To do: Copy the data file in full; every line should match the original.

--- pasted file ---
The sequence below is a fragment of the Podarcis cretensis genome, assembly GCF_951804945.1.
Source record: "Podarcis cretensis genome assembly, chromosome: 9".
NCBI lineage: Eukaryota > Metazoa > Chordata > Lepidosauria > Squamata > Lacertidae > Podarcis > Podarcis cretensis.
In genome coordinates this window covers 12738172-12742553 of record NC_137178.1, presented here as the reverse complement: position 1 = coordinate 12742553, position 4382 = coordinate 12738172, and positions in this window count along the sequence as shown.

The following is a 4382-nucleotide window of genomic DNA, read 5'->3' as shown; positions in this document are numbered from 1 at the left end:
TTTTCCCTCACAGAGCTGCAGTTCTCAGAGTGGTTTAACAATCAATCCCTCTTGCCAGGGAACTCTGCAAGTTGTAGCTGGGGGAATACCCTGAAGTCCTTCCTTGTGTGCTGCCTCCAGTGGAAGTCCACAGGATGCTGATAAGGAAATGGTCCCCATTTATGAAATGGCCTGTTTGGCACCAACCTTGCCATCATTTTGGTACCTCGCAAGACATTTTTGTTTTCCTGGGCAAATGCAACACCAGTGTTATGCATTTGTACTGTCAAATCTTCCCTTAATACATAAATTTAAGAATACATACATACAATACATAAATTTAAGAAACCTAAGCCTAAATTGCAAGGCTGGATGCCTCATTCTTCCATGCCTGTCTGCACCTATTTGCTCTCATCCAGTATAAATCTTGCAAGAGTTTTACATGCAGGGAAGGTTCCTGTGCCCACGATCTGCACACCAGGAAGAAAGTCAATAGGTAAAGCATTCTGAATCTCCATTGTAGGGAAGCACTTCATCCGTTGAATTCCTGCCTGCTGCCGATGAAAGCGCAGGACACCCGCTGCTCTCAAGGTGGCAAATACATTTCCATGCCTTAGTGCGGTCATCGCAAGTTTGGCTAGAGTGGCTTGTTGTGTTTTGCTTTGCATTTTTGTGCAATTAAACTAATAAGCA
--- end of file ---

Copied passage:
The sequence below is a fragment of the Podarcis cretensis genome, assembly GCF_951804945.1.
Source record: "Podarcis cretensis genome assembly, chromosome: 9".
NCBI lineage: Eukaryota > Metazoa > Chordata > Lepidosauria > Squamata > Lacertidae > Podarcis > Podarcis cretensis.
In genome coordinates this window covers 12738172-12742553 of record NC_137178.1, presented here as the reverse complement: position 1 = coordinate 12742553, position 4382 = coordinate 12738172, and positions in this window count along the sequence as shown.

The following is a 4382-nucleotide window of genomic DNA, read 5'->3' as shown; positions in this document are numbered from 1 at the left end:
TTTTCCCTCACAGAGCTGCAGTTCTCAGAGTGGTTTAACAATCAATCCCTCTTGCCAGGGAACTCTGCAAGTTGTAGCTGGGGGAATACCCTGAAGTCCTTCCTTGTGTGCTGCCTCCAGTGGAAGTCCACAGGATGCTGATAAGGAAATGGTCCCCATTTATGAAATGGCCTGTTTGGCACCAACCTTGCCATCATTTTGGTACCTCGCAAGACATTTTTGTTTTCCTGGGCAAATGCAACACCAGTGTTATGCATTTGTACTGTCAAATCTTCCCTTAATACATAAATTTAAGAATACATACATACAATACATAAATTTAAGAAACCTAAGCCTAAATTGCAAGGCTGGATGCCTCATTCTTCCATGCCTGTCTGCACCTATTTGCTCTCATCCAGTATAAATCTTGCAAGAGTTTTACATGCAGGGAAGGTTCCTGTGCCCACGATCTGCACACCAGGAAGAAAGTCAATAGGTAAAGCATTCTGAATCTCCATTGTAGGGAAGCACTTCATCCGTTGAATTCCTGCCTGCTGCCGATGAAAGCGCAGGACACCCGCTGCTCTCAAGGTGGCAAATACATTTCCATGCCTTAGTGCGGTCATCGCAAGTTTGGCTAGAGTGGCTTGTTGTGTTTTGCTTTGCATTTTTGTGCAATTAAACTAATAAGCA